In October last year, Air Seoul joined the country's five low-cost carriers -- Jin Air Co., Jeju Air Co., Air Busan Co., Eastar Jet and T'way Air Co. -- to take advantage of the rapidly growing low-cost travel demand.
"We do not have a plan to operate domestic routes for now. We will expand short and mid-haul routes mainly to Asian cities by offering differentiated services through cost-cutting efforts," Air Seoul President & Chief Executive Ryu Kwang-hee said in a press conference.
Currently, Air Seoul serves eight routes to Japan and three to Southeast Asian cities -- Macau in the Philippines, Siem Reap in Cambodia and Malaysia's Kota Kinabalu.
It plans to add four routes to Osaka, Narita, Guam and Hong Kong from September to October, Ryu said.
To serve the 12 routes, Air Seoul said it will lease two more 195-seat A321-200 jets this year to its fleet now composed of three airplanes, he said. It pays 400 million won (US$350,352) per plane each month to Airbus.
The company plans to increase its fleet to 15 by 2020 by adding two planes each year, with an aim to make a turnaround next year.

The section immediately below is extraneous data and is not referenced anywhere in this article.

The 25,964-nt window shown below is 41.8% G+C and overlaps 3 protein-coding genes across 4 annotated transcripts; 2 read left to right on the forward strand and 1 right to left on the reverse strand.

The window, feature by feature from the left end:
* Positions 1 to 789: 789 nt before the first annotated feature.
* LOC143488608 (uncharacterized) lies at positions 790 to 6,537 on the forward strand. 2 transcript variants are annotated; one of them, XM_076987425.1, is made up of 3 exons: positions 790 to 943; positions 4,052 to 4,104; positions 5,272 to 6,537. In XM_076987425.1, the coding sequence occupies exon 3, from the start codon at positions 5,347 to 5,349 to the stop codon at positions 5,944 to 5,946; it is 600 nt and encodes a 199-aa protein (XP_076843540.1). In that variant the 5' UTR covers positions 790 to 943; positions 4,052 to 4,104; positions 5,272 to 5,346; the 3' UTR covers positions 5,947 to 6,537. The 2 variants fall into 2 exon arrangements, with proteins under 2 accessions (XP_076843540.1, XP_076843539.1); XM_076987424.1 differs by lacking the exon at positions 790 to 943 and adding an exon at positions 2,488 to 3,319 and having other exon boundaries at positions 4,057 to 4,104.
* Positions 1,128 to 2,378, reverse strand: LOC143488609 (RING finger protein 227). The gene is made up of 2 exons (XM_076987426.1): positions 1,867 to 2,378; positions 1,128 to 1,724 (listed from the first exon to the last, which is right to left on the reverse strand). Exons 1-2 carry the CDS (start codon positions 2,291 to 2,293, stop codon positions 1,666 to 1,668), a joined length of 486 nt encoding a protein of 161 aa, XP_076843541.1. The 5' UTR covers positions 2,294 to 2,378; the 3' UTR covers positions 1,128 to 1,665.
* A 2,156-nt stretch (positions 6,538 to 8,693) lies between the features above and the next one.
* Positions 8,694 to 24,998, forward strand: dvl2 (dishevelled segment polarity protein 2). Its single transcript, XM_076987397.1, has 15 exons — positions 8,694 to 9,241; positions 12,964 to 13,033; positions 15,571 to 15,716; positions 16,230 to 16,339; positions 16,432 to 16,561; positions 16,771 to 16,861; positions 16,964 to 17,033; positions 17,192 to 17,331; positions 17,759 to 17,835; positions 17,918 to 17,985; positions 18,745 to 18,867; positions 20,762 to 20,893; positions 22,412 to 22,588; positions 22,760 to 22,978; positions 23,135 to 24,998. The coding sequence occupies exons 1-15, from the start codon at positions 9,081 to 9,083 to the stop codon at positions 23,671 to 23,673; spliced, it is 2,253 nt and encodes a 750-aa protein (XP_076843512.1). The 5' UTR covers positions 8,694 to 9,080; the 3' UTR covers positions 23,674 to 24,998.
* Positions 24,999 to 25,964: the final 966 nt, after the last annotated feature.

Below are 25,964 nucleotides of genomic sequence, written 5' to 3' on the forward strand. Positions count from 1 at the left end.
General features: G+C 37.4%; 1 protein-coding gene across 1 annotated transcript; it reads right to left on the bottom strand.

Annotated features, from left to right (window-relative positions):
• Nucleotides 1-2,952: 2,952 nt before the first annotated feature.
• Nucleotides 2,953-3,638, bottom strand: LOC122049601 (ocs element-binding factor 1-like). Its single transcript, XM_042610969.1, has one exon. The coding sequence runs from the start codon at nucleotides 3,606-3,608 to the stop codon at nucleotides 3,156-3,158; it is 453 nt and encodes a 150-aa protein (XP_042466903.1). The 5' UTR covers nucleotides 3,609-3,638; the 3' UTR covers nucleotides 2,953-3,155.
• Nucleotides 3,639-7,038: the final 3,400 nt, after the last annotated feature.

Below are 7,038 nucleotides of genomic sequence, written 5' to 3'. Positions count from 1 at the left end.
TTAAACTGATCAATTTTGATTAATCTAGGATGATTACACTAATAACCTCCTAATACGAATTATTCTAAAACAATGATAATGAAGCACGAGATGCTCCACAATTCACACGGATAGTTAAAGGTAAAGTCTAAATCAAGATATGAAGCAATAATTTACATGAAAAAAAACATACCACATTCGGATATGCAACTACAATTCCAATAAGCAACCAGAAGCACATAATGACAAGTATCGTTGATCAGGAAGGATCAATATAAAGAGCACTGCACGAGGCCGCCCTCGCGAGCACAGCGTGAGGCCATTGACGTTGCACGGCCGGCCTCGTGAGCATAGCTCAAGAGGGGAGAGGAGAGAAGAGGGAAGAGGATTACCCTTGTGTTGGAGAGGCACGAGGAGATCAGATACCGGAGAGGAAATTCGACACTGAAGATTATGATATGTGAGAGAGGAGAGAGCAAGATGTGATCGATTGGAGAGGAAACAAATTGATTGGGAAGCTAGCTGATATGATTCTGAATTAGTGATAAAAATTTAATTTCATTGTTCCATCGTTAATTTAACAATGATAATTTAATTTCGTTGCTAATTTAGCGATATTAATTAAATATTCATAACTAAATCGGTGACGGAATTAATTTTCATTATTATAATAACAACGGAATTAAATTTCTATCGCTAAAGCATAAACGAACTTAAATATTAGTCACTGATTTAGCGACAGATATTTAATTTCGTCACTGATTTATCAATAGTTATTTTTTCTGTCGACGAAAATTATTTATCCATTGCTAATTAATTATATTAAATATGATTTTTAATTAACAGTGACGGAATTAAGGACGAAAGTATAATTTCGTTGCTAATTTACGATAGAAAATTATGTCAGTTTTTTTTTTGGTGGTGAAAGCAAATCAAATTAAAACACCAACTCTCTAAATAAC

"We are trying to achieve 130 billion won in sales," the president said. There is no comparative sales figure as it began operations eight months ago.
In 2016, the country's six budget carriers transported 56.8 percent of the passengers on domestic routes and 19.6 percent of the passengers traveling abroad. The figures were up from 54.6 percent and 14.6 percent a year earlier, respectively, according to the transport ministry.
Last year, passengers on domestic routes jumped 11 percent on-year to 30.91 million and passengers on international routes climbed 19 percent to 73 million, the ministry said.
Air Seoul is a wholly owned unit of Asiana Airlines Inc., the country's second-biggest carrier after Korean Air Lines Co. (Source: The Yonhap)